"Stories in the Time of Cholera" wins top anthropology prize
BERKELEY – Charles L. Briggs, a University of California, Berkeley, anthropology professor, and Dr. Clara Mantini-Briggs, an associate researcher in UC Berkeley’s Department of Demography, are the 2007 winners of the J.I. Staley Prize, one of the most prestigious prizes in the field of anthropology, for “Stories in the Time of Cholera: Racial Profiling During a Medical Nightmare,” a book they co-authored.
The honor, which carries a $10,000 award, marks the fifth time that a member of the UC Berkeley faculty has won the prize from the School of American Research for an outstanding book in anthropology. Since the award’s inception in 1988, UC Berkeley scholars have won the prize more times than have those from any other university.
The book recounts the 1992-1993 cholera outbreak that killed some 500 people, mostly indigenous, in eastern Venezuela’s Orinoco River Delta. The disease had been absent from Latin American for nearly a century. Cholera can kill healthy adults in as little as 12 hours and can make a 15-year-old appear geriatric, Briggs and Mantini-Briggs note in the book, but is prevented easily by the provision of uncontaminated food and water and is easily treated.
Briggs and Mantini-Briggs, who are married, plan to use the prize money, along with royalties from the book, to launch a project to assist rainforest residents in their efforts to improve their health conditions.
Published by UC Press in 2003, the book traces across a global panorama the role in the disaster of inadequate medical services, social inequality, public health practices and racism.
At a time when new and re-emerging infectious diseases threaten populations around the globe, the cholera outbreak in Venezuela and the regional, national and transnational forces that contributed to it offer important lessons, write Briggs and Mantini-Briggs.
The book draws from hundreds of interviews conducted from 1992-1999 with people from a cross-section of ages, occupations, social positions and degrees of bilingualism in the delta region, and the Venezuelan capital of Caracas. The authors recorded the stories of medical personnel, journalists, families of those killed by cholera, disease survivors, community leaders and government officials, traditional healers, missionaries, and others.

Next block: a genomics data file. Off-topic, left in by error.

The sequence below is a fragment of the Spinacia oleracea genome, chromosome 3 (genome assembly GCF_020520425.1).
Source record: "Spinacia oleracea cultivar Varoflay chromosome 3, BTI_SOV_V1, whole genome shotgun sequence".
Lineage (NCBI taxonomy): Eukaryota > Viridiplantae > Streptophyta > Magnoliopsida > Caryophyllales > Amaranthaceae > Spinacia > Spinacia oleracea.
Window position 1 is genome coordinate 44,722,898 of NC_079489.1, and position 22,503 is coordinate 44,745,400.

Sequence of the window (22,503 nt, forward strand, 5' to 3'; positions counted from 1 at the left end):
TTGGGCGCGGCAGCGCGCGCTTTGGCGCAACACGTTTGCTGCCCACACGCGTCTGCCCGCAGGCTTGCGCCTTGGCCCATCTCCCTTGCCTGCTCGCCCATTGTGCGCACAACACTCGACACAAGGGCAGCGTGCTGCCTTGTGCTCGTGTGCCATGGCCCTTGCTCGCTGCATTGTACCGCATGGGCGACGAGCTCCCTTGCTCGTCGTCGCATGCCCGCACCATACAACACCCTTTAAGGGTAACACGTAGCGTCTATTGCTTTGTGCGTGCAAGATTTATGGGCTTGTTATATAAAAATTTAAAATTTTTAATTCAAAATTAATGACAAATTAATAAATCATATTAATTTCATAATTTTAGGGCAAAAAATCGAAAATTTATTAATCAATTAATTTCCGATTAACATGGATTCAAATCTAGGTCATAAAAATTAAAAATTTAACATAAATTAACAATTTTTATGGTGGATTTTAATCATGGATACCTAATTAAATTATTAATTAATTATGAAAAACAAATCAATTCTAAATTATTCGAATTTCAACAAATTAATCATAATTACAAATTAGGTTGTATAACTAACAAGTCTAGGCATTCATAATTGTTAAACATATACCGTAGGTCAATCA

They also spoke with authorities at agencies such as the U.S. Centers for Disease Control in Atlanta, the Pan American Health Organization in Washington, D.C., the World Health Organization in Geneva and the International Centre for Diarrhoeal Disease Research in Bangladesh about cholera research and how related policy is established.
Some stories, the authors note, attributed the Venezuelan cholera outbreak to geography and the indigenous culture, essentially blaming the victims of the disease. Many delta residents, the authors write, thought in broader terms, seeking to explore the unintentional results of globalization, economic and political crises, global trade and racial inequalities, while others characterized the outbreak as an opportunity welcomed by some to exterminate indigenous people. Rather than joining the blame game, Briggs and Mantini-Briggs say they instead explore why dedicated, well-trained professionals were unable to prevent the medical nightmare
“The problem is that stories are just as real as germs and bottles of rehydration solution,” the authors write.
For example, they say that media reports could have made public health officials more accountable, but when these officials were constantly quoted by the press, they were seen as the sole authoritative and information sources about the outbreak, and this tended to mute the stories of people living in the affected communities.
Dr. Paul Farmer, a professor of social medicine at Harvard University and the 2006 Staley Prize winner for his book, “Pathologies of Power: Health, Human Rights and the New War on the Poor,” says in a review for a “Stories in the Time of Cholera” that the book should appeal widely to people in the fields of social science and public health, but also should be required reading for the media and public authorities “whose prejudices clearly compounded the injuries meted out by the microbe itself.”
Other UC Berkeley anthropologists who have won the Staley Prize include Terrence Deacon (2005, “The Symbolic Species: The Co-evolution of Language and the Brain”), Lawrence Cohen (2003, “No Aging in India: Alzheimer’s, the Bad Family and Other Modern Things”), Nancy Scheper-Hughes (2000, “Death Without Weeping: The Violence of Everyday Life in Brazil”), and Patrick Kirch (1998, co-author of “Anahulu: The Anthropology of History in the Kingdom of Hawaii”).
Briggs and Mantini-Briggs will officially receive the prize in November at the American Anthropological Association meeting in Washington, D.C. Their book also won the 2004 Bryce Wood Book Award from the Latin American Studies Association. In November 2006, Briggs won the Edward Sapir Book Prize, the highest award in linguistic anthropology for co-authoring “Voices of Modernity: Language Ideologies and the Politics of Inequality,” and the 2006 Rudolf Virchow Award from the Society for Medical Anthropology.
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